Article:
Main Navigation

Queensland floods 2011

One year on, the recovery effort continues. Red Cross is there.

One year on

Communities across Queensland are continuing the enormous task of recovering from one of the most devastating and tragic disasters in Queensland's history. The floods claimed 35 lives and affected more than 200,000 people.

Anniversaries are times that can be stressful, as heightened interest in the disaster from the media and the public may cause people who were affected by the floods to reflect on where they are in their own journey of recovery. The focus and reflection can also bring back the memories and emotions that were experienced a year ago.

Red Cross started assisting when the first evacuation centre opened on 27 December 2010. More than 14,600 people were assisted by Red Cross in evacuation centres, when flooding peaked across Queensland.

More than 1400 staff and trained volunteers have been on the ground over the past year, assisting flood-affected people.

More than 25,000 people registered or inquired about the Queensland flood disasters through the National Registration and Inquiry System (NRIS) run by Red Cross.

Recovery activities are taking place in 72 out of 73 local government areas in Queensland under the Natural Disaster Relief and Recovery arrangements.

Red Cross welcomed the Queensland Government's role in distributing the millions of dollars raised through the Premier Disaster Relief Appeal and to appoint a specialist Committee to handle the task. Red Cross also welcomed the establishment of the Queensland Reconstruction Authority headed by Major General Mick Slater. The Authority was established through state legislation on 21 February 2001 as a statutory authority for the efficient and effective coordination of the recovery and reconstruction effort.

Red Cross continues to support families and communities affected by the flood and cyclone disasters. Red Cross is working with local governments and The Department of Communities to assist residents across Queensland.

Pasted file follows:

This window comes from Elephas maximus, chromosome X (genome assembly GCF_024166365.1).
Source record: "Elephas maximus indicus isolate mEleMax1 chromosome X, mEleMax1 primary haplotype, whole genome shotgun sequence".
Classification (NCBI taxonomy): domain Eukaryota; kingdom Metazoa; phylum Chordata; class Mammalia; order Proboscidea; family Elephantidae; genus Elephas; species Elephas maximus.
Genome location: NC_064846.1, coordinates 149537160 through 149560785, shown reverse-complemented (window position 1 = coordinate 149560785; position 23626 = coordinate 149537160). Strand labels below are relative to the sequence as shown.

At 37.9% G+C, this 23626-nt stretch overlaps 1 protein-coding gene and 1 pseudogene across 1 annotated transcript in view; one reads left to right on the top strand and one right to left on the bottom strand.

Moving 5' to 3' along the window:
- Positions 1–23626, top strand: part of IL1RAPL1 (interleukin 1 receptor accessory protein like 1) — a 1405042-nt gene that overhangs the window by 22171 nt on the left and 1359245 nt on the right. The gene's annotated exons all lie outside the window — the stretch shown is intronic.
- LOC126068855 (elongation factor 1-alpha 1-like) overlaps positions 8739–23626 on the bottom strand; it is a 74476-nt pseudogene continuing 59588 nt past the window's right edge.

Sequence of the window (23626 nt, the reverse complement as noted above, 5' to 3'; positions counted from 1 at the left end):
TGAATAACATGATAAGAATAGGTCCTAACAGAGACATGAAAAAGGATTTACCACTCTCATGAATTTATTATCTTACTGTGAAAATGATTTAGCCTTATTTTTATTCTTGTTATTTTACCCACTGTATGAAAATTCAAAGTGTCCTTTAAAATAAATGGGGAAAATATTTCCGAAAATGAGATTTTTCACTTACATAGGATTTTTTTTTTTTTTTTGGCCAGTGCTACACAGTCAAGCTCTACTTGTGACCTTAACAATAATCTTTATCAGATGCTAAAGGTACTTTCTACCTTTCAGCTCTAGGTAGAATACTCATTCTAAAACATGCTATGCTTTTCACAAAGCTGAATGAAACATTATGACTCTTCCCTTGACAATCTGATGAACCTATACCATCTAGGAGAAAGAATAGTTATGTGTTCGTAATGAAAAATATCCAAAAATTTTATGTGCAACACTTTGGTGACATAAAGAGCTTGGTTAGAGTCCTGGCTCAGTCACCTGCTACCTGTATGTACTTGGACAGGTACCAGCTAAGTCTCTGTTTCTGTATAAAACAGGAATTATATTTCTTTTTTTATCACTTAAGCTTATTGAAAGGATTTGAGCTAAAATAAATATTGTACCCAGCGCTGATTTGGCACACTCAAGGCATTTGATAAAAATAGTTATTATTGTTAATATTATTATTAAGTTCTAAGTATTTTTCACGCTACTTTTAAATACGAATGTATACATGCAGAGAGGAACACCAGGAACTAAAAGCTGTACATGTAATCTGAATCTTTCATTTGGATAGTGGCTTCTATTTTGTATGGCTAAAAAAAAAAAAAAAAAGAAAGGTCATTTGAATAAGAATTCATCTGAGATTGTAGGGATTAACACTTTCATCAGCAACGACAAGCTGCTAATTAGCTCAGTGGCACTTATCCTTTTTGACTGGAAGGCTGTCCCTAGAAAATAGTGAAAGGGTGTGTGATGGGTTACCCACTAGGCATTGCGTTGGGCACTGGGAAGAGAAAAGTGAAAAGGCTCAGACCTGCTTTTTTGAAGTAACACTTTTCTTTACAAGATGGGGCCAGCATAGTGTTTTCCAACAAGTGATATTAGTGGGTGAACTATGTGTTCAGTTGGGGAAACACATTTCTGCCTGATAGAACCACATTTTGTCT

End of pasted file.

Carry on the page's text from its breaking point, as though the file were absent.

Red Cross supporting communities to recover

We are still responding to one of the biggest disasters in Queensland's history. Recovery teams have been active on the ground since December 2010

Red Cross:

  • is supporting people and communities with the long journey of recovery
  • is providing personal support services to individuals and families through door-to-door outreach
  • has been on the ground across the state providing recovery information, personal and community support activities at community events, recovery centres and through outreach visits to households
  • is supporting residents by working with partner agencies to provide a range of recovery services in many locations around the state
  • is providing practical information and training to communities about the context of disaster
  • is assisting local governments and communities to be prepared ahead of the storm, cyclone and bushfire season
  • is working alongside recovery partner agencies such as the Queensland Reconstruction Authority, Department of Communities, Lifeline and St Vincent De Paul to ensure the recovery services and programs are coordinated and connected.


Red Cross will continue to work with affected communities over the months ahead to support the road to recovery. The ongoing work has been enabled by the generous support of a range of funders, Community Enterprise Foundation™, Eldon & Anne Foote Trust of the Lord Mayor's Charitable, Foundation, Collier Charitable Fund.

Red Cross has also distributed a range of useful resources such as Cleaning up after an emergency: Dealing with wind and water damage, Coping with a major personal crisis, After the Emergency activity guide for children, and Helping children and young people cope with crisis.

The Psychological First Aid Manual and the Communicating in Recovery guide are resources to assist agencies and local communities in their journey of recovery.

Information on volunteering with Red Cross.

Media enquiries: James Molan on 0448 571 484.

Photo: Bradley Kanaris/Australian Red Cross.

A thousand extra miles to recovery

Queensland Floods Recovery

It is eye-opening how many people still need a hand in their recovery. Read more.

Stress busters


Desley Routledge's house, business and community were severely affected by an 'inland tsunami'. Read more.